The decline in silkworm numbers has become more pronounced in recent years, but it may have started decades ago. Madagascar’s total silk cocoon harvest was estimated at more than 100 tons in 1902, but dropped to about 43 tons in 2009, according to information cited in Razafimanantsoa’s study. About 10,000 families worked in the industry as of 2009, but that number has likely dropped in the past decade, with obvious implications for local economies.

An approximation of the location of tapia forests and woodlands in Madagascar, from Rakotondrasoa et al, 2012. (Click to enlarge.) Image courtesy of Olivia Lovanirina Rakotondrasoa.

Nevertheless, silk still provides significant income not just in tapia-rich areas like Ambohimanjaka but also in villages with relatively strong silk-working cooperatives, such as Soatanana and Sandradahy, both near the town of Ambositra in the central highlands. A Sandradahy cooperative exhibited its silk at the International Folk Art Market in Santa Fe, New Mexico, in July. (The International Folk Art Alliance, which runs the market, previously made a documentary about the Sandradahy silk workers.) Another silk group from northeast Madagascar also participated in the Sante Fe event, selling non-traditional wares made from Malagasy silkworms other than landibe.

The reasons for the decline in wild silkworm populations are complex. Habitat destruction is often cited, but scientists disagree as to whether tapia forests are receding or not. They do agree that bush fires have played a role in directly killing silkworms, but it’s not clear whether the fires have reduced tapia forest coverage.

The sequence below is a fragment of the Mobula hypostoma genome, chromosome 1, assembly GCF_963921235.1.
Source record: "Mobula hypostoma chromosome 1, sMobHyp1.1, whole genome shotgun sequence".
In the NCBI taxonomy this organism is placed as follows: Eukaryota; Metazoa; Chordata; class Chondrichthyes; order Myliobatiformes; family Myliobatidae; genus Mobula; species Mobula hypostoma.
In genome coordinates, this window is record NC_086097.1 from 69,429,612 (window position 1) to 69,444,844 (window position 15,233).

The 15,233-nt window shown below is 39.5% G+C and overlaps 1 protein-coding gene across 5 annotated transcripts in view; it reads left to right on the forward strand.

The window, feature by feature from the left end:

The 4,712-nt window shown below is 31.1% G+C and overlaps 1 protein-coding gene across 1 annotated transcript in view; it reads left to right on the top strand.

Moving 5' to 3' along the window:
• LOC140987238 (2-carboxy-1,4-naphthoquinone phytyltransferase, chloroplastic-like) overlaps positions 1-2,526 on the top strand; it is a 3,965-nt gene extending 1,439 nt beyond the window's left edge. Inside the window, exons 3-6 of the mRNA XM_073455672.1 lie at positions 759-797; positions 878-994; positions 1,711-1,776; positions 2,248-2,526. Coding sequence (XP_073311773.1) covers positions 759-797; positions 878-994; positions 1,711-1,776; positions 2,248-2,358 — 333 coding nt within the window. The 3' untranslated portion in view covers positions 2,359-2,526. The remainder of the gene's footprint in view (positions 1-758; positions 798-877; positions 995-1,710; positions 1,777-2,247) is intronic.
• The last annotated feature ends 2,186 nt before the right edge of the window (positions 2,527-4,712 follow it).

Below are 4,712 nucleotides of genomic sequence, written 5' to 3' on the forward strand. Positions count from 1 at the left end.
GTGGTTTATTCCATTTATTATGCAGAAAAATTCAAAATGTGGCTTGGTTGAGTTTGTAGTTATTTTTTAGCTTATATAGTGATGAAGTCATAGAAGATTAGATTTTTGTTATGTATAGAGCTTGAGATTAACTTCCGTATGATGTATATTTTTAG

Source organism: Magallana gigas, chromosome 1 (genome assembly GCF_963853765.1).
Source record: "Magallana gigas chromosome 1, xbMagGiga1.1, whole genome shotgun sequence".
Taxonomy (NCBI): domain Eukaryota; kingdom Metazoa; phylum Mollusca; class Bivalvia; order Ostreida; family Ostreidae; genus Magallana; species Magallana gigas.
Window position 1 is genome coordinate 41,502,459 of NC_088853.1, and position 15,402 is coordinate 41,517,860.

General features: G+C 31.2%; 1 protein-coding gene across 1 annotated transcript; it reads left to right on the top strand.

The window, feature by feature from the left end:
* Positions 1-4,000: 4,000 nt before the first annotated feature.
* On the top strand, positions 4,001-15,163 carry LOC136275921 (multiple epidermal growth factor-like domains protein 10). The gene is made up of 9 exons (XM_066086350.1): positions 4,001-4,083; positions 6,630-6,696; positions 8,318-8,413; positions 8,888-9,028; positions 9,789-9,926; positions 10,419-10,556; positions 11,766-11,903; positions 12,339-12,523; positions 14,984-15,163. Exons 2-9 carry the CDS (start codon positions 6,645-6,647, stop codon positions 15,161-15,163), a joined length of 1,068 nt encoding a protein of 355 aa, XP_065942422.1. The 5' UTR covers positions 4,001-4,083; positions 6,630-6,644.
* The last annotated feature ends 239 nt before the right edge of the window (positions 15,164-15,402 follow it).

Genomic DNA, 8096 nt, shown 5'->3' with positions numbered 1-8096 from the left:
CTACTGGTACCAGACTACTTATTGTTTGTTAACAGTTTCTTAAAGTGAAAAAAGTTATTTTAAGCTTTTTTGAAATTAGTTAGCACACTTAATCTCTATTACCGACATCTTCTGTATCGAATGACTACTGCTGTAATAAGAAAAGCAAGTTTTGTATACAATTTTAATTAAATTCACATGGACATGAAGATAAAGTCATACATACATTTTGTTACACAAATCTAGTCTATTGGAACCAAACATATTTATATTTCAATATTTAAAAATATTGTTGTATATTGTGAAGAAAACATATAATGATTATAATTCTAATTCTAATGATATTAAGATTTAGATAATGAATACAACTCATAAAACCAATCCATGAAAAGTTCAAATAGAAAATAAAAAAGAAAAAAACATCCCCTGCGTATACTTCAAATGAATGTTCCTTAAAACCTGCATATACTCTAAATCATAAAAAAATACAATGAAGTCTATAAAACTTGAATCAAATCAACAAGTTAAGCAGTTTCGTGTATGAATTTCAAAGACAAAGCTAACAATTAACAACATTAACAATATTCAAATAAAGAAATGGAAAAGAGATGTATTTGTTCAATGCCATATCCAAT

Tapia has a thick protective bark that confers fire resistance, which is how it has endured in Madagascar’s highlands for so long. “With the colonization of the highlands by people, the frequency of fire increased, so the vegetation we see now is dominated by species such as tapia that are resistant to fire,” Chris Birkinshaw, a technical adviser at Missouri Botanical Garden, a research and conservation group that has a large presence in Madagascar, told Mongabay.

Irina Biason, a member of a local forest management group in the village of Ambohimanjaka, standing in front of the tapia woodlands he helps to protect. A local forest management group has hundreds of members and protects about 1,200 hectares (about 3,000 acres) of land. Image by Edward Carver for Mongabay.

However, the fires do kill off tapia seedlings and saplings (less than 8 or 9 years old). They also kill off many of the other trees and surrounding brush, reducing the biodiversity of the woodlands.

Lack of security is a major part of the problem: many of the fires are caused by bandits called dahalo or doro tanety. They raid villages to steal cattle or other high-value items and then retreat, burning the forest behind them to cover their tracks. Some also burn the forest before or after a raid in order to distract villagers. There are no fire departments in rural areas, so villagers are compelled to stop defending their possessions from bandits and instead focus on preventing the fire from reaching their houses.

However, the alteration of tapia habitats and silkworm populations is not due to fires alone. People also simply cut trees down for firewood or charcoal. The Ambohimanjaka group has prosecuted several offenders, but needs more help from the local branch of the environment ministry in order to fight deforestation, said Eugenie Raharisoa, Ny Tanintsika’s national coordinator. The ministry did not respond to a request for comment for this article.